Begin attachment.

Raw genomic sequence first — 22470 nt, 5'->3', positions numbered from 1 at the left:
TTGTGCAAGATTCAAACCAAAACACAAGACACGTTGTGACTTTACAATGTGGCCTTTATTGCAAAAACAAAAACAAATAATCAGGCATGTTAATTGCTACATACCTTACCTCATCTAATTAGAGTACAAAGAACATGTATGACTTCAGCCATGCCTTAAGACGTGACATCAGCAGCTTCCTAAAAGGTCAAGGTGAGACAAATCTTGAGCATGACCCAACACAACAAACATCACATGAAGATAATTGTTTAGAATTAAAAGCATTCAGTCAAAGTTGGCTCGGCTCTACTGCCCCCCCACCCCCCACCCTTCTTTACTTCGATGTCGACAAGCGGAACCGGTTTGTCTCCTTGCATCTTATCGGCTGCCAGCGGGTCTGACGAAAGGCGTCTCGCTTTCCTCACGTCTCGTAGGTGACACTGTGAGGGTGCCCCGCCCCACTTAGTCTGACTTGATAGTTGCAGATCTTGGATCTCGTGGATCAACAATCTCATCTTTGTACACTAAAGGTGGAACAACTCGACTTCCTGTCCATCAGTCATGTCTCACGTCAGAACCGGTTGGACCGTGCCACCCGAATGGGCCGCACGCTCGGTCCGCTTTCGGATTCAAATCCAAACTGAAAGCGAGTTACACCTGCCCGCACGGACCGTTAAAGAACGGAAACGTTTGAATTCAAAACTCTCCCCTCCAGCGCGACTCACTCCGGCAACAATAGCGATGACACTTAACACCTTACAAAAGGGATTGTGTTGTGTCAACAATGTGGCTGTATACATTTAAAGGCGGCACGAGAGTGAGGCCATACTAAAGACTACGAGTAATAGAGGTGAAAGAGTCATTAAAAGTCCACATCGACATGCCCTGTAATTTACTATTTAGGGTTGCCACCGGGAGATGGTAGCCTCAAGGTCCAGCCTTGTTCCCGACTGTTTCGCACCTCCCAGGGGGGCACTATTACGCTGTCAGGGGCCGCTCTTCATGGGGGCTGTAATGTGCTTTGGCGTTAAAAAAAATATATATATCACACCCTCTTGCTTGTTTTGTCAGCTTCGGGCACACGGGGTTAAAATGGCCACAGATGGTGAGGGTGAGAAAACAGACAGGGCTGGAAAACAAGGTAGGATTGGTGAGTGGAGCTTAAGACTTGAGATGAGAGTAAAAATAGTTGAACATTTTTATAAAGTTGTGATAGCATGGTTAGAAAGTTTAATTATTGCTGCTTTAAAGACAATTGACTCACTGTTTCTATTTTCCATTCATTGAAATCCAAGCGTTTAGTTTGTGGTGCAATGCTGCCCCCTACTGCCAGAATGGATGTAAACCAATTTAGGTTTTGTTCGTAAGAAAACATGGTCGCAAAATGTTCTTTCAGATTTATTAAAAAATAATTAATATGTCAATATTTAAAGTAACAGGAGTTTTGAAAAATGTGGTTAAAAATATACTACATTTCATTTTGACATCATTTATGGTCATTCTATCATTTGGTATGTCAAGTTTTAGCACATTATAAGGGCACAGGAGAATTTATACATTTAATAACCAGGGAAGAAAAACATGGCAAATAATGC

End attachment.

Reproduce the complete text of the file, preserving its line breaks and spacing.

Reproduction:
Raw genomic sequence first — 22470 nt, 5'->3', positions numbered from 1 at the left:
TTGTGCAAGATTCAAACCAAAACACAAGACACGTTGTGACTTTACAATGTGGCCTTTATTGCAAAAACAAAAACAAATAATCAGGCATGTTAATTGCTACATACCTTACCTCATCTAATTAGAGTACAAAGAACATGTATGACTTCAGCCATGCCTTAAGACGTGACATCAGCAGCTTCCTAAAAGGTCAAGGTGAGACAAATCTTGAGCATGACCCAACACAACAAACATCACATGAAGATAATTGTTTAGAATTAAAAGCATTCAGTCAAAGTTGGCTCGGCTCTACTGCCCCCCCACCCCCCACCCTTCTTTACTTCGATGTCGACAAGCGGAACCGGTTTGTCTCCTTGCATCTTATCGGCTGCCAGCGGGTCTGACGAAAGGCGTCTCGCTTTCCTCACGTCTCGTAGGTGACACTGTGAGGGTGCCCCGCCCCACTTAGTCTGACTTGATAGTTGCAGATCTTGGATCTCGTGGATCAACAATCTCATCTTTGTACACTAAAGGTGGAACAACTCGACTTCCTGTCCATCAGTCATGTCTCACGTCAGAACCGGTTGGACCGTGCCACCCGAATGGGCCGCACGCTCGGTCCGCTTTCGGATTCAAATCCAAACTGAAAGCGAGTTACACCTGCCCGCACGGACCGTTAAAGAACGGAAACGTTTGAATTCAAAACTCTCCCCTCCAGCGCGACTCACTCCGGCAACAATAGCGATGACACTTAACACCTTACAAAAGGGATTGTGTTGTGTCAACAATGTGGCTGTATACATTTAAAGGCGGCACGAGAGTGAGGCCATACTAAAGACTACGAGTAATAGAGGTGAAAGAGTCATTAAAAGTCCACATCGACATGCCCTGTAATTTACTATTTAGGGTTGCCACCGGGAGATGGTAGCCTCAAGGTCCAGCCTTGTTCCCGACTGTTTCGCACCTCCCAGGGGGGCACTATTACGCTGTCAGGGGCCGCTCTTCATGGGGGCTGTAATGTGCTTTGGCGTTAAAAAAAATATATATATCACACCCTCTTGCTTGTTTTGTCAGCTTCGGGCACACGGGGTTAAAATGGCCACAGATGGTGAGGGTGAGAAAACAGACAGGGCTGGAAAACAAGGTAGGATTGGTGAGTGGAGCTTAAGACTTGAGATGAGAGTAAAAATAGTTGAACATTTTTATAAAGTTGTGATAGCATGGTTAGAAAGTTTAATTATTGCTGCTTTAAAGACAATTGACTCACTGTTTCTATTTTCCATTCATTGAAATCCAAGCGTTTAGTTTGTGGTGCAATGCTGCCCCCTACTGCCAGAATGGATGTAAACCAATTTAGGTTTTGTTCGTAAGAAAACATGGTCGCAAAATGTTCTTTCAGATTTATTAAAAAATAATTAATATGTCAATATTTAAAGTAACAGGAGTTTTGAAAAATGTGGTTAAAAATATACTACATTTCATTTTGACATCATTTATGGTCATTCTATCATTTGGTATGTCAAGTTTTAGCACATTATAAGGGCACAGGAGAATTTATACATTTAATAACCAGGGAAGAAAAACATGGCAAATAATGC